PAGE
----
Jim Lindren references an Ann Althouse post on blogging, adding,
I share Ann's affection for bloggers who are trying to observe and understand what they are writing about, rather than always writing op-eds with a thesis they are trying to prove (which is one reason that I enjoy reading her blog). Unfortunately, I find that many blog readers prefer strongly thesis-driven posts, which they can either echo or attack point by point.1Spare me.
If you're truly trying to think through the issues, you should be grateful to have commenters who, whether they're right or wrong, try to take your arguments apart. If your arguments don't hold up, you can rethink them for another day. If they do, congratulations. But don't go whining to me that blog readers challenge your ideas, particularly your bad ones. At least if you're pretending that blogging is an exercise in thinking.
This line of thought brings to mind the power imbalance in law school, and how some law professors relished a power imbalance that forced students to conform to their ideas (no matter how bad) in order to get a good grade. Being a law school professor is a great job for a glass jawed "intellectual". But blogging takes place in the real world, where even law professors occasionally have to take their knocks.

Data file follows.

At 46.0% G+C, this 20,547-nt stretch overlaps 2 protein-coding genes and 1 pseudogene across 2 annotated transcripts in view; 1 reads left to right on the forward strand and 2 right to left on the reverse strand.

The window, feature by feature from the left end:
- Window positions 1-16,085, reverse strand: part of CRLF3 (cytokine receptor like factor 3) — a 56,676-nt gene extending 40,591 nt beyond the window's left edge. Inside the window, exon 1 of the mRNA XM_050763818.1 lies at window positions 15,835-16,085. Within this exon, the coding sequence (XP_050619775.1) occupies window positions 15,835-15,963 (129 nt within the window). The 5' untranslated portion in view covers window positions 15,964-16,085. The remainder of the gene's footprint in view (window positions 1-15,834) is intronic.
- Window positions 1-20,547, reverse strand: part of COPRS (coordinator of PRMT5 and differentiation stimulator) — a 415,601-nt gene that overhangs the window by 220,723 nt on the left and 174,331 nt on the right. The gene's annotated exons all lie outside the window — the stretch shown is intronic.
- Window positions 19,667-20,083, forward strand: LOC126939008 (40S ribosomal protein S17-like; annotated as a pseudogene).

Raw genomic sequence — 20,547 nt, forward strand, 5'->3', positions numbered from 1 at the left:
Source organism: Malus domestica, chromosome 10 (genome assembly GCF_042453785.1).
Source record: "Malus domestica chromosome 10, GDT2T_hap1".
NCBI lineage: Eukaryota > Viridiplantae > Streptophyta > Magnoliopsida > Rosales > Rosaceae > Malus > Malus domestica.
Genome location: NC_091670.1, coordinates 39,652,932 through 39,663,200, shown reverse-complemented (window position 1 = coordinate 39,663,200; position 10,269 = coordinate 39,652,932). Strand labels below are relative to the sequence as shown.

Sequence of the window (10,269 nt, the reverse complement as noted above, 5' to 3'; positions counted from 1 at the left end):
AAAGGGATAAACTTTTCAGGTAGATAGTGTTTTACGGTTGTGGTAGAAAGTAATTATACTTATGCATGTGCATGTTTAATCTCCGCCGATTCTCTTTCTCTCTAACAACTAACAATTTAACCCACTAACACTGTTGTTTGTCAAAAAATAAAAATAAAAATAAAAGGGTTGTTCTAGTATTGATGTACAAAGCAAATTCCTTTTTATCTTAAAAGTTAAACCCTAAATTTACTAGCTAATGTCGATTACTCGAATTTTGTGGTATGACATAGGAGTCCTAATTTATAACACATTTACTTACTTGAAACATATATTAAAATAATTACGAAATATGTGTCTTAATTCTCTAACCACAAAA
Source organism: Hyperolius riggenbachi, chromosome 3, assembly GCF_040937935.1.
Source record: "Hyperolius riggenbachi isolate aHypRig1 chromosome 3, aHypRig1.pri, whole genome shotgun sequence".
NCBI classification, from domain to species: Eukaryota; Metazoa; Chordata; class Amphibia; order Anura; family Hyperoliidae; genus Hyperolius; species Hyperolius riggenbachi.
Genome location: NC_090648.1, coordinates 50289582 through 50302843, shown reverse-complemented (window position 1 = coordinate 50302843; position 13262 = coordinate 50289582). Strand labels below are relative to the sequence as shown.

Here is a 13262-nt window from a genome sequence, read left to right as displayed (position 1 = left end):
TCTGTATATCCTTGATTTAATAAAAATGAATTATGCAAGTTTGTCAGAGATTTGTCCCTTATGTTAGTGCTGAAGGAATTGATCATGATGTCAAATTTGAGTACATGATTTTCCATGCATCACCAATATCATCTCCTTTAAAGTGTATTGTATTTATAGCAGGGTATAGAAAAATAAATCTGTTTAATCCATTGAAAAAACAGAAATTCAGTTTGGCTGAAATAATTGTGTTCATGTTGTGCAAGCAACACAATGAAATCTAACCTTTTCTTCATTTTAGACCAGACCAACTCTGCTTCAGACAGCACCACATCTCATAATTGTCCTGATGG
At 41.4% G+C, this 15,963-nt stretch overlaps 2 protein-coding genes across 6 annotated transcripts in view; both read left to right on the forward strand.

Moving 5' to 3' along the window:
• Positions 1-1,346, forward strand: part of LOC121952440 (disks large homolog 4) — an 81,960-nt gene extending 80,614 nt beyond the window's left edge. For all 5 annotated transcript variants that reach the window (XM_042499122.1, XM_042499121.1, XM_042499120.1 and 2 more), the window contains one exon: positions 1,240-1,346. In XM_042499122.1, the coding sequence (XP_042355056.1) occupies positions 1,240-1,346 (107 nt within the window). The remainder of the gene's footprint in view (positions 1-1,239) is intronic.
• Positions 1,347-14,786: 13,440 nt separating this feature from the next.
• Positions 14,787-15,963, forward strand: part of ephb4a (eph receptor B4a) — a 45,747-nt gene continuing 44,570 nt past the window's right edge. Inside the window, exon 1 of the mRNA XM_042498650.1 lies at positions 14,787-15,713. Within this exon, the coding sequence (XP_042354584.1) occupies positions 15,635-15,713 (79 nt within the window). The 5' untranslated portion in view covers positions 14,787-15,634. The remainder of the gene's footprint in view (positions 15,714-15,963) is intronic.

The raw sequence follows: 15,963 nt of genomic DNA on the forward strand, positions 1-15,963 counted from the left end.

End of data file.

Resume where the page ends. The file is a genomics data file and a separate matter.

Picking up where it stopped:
1. (Law professors tell their students, "I'm teaching you to think like a lawyer." Most practicing lawyers are familiar with motion practice in which one lawyer submits a motion and brief to a court, strongly arguing a point of law, and opposing counsel tries to take it apart, point by point. Appeals work in a similar manner. And if you've ever had a "hot" panel when you've argued an appeal, the judges on the panel can make bloggers who try to "Fisk" your arguments look like pikers.)